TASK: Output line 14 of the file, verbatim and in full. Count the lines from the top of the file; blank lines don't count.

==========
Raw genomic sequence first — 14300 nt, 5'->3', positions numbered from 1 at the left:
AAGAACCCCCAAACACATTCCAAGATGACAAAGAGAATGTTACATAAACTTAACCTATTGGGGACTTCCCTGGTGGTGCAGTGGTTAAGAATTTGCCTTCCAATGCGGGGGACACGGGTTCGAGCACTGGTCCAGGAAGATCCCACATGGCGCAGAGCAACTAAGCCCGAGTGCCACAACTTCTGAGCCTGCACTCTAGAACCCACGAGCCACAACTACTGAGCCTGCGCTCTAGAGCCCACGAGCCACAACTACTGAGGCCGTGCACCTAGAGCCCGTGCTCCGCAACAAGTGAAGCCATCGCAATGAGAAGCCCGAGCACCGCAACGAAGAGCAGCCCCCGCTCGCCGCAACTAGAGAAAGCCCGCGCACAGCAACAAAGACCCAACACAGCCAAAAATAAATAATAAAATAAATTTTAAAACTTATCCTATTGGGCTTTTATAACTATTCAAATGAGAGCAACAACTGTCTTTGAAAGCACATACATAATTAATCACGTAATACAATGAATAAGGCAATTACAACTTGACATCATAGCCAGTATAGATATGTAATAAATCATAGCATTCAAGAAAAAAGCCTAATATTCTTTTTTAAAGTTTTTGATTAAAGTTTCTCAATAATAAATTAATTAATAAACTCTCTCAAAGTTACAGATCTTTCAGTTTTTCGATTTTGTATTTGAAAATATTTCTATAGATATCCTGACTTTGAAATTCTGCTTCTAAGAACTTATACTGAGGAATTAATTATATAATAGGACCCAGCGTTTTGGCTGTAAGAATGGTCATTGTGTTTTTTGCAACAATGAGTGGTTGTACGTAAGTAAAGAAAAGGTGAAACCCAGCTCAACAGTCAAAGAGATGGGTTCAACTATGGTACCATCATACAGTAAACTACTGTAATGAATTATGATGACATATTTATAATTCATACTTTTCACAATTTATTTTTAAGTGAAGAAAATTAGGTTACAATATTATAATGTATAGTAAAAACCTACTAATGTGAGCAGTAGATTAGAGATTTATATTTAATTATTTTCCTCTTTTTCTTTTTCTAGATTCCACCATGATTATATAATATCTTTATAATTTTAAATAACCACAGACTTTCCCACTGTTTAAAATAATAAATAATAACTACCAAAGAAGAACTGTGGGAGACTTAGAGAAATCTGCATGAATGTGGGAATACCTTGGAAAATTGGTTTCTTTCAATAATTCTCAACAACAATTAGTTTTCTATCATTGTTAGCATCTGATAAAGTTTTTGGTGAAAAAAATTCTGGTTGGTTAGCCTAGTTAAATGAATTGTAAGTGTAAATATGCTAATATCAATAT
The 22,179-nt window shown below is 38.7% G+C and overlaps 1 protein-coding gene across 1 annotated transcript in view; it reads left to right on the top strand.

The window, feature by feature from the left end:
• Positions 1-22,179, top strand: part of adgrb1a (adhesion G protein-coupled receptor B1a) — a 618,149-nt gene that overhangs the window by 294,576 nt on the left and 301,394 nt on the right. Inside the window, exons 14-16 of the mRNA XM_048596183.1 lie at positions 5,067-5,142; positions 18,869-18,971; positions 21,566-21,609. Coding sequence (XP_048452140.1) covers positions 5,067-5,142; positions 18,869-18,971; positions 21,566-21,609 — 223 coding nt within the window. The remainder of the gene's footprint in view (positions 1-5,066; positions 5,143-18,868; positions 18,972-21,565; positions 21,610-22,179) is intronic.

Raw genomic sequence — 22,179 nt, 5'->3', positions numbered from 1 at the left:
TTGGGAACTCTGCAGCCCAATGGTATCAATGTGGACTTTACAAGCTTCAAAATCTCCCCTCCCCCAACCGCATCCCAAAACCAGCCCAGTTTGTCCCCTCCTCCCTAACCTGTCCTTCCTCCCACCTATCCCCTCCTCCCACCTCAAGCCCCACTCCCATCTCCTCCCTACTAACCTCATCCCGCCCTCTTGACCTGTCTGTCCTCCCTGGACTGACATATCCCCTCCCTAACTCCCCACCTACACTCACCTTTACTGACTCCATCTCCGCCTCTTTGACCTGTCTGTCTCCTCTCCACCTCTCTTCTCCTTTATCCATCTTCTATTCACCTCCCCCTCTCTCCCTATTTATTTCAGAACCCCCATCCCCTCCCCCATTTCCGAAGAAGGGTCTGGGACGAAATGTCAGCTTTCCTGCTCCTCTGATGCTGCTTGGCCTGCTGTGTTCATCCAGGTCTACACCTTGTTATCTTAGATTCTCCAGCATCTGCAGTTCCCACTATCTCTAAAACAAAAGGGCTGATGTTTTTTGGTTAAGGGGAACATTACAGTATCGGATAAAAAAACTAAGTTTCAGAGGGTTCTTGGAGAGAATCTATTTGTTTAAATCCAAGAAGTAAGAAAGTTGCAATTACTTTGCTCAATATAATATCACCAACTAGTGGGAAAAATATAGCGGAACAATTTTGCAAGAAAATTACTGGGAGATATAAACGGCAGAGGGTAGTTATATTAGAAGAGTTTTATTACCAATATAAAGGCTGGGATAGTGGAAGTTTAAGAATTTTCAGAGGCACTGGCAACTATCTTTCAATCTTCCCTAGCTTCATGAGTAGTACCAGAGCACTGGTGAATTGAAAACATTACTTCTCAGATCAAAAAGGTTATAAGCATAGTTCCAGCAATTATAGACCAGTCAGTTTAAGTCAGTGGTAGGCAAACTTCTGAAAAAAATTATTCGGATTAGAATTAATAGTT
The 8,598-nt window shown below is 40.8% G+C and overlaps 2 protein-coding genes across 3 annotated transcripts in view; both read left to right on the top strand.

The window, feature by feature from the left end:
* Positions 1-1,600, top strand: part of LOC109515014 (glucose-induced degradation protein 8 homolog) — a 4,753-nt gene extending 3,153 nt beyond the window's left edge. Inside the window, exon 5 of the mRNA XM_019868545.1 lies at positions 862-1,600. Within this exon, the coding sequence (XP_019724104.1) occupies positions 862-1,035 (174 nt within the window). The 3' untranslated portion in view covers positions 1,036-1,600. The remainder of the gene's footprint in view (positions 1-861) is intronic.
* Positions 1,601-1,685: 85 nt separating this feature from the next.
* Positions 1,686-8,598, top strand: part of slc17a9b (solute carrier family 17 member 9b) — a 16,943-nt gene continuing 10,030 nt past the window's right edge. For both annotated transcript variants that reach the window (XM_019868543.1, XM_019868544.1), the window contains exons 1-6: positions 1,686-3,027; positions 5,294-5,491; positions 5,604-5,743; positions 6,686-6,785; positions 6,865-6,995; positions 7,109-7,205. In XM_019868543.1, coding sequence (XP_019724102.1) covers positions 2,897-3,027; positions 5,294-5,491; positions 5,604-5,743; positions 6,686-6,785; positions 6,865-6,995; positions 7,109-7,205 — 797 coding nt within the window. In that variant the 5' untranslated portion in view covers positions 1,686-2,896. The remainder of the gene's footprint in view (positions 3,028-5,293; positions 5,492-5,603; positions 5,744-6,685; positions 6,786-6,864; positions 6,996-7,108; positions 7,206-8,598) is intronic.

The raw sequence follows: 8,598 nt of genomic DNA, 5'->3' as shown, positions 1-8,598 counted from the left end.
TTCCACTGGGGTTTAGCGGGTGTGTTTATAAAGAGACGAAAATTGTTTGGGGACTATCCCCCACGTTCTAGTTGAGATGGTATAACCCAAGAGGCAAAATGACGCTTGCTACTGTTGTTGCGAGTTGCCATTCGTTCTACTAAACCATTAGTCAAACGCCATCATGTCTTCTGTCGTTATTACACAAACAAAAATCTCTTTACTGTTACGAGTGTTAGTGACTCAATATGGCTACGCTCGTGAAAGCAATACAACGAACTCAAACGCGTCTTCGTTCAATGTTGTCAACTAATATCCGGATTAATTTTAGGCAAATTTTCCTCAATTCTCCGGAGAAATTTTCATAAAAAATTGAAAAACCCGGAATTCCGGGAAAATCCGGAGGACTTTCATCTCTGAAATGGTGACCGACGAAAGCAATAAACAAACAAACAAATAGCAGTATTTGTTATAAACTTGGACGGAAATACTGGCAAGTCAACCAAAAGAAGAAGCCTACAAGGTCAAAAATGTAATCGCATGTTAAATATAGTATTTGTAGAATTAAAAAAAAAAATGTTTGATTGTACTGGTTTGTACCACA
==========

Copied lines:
TTCCACTGGGGTTTAGCGGGTGTGTTTATAAAGAGACGAAAATTGTTTGGGGACTATCCCCCACGTTCTAGTTGAGATGGTATAACCCAAGAGGCAAAATGACGCTTGCTACTGTTGTTGCGAGTTGCCATTCGTTCTACTAAACCATTAGTCAAACGCCATCATGTCTTCTGTCGTTATTACACAAACAAAAATCTCTTTACTGTTACGAGTGTTAGTGACTCAATATGGCTACGCTCGTGAAAGCAATACAACGAACTCAAACGCGTCTTCGTTCAATGTTGTCAACTAATATCCGGATTAATTTTAGGCAAATTTTCCTCAATTCTCCGGAGAAATTTTCATAAAAAATTGAAAAACCCGGAATTCCGGGAAAATCCGGAGGACTTTCATCTCTGAAATGGTGACCGACGAAAGCAATAAACAAACAAACAAATAGCAGTATTTGTTATAAACTTGGACGGAAATACTGGCAAGTCAACCAAAAGAAGAAGCCTACAAGGTCAAAAATGTAATCGCATGTTAAATATAGTATTTGTAGAATTAAAAAAAAAAATGTTTGATTGTACTGGTTTGTACCACA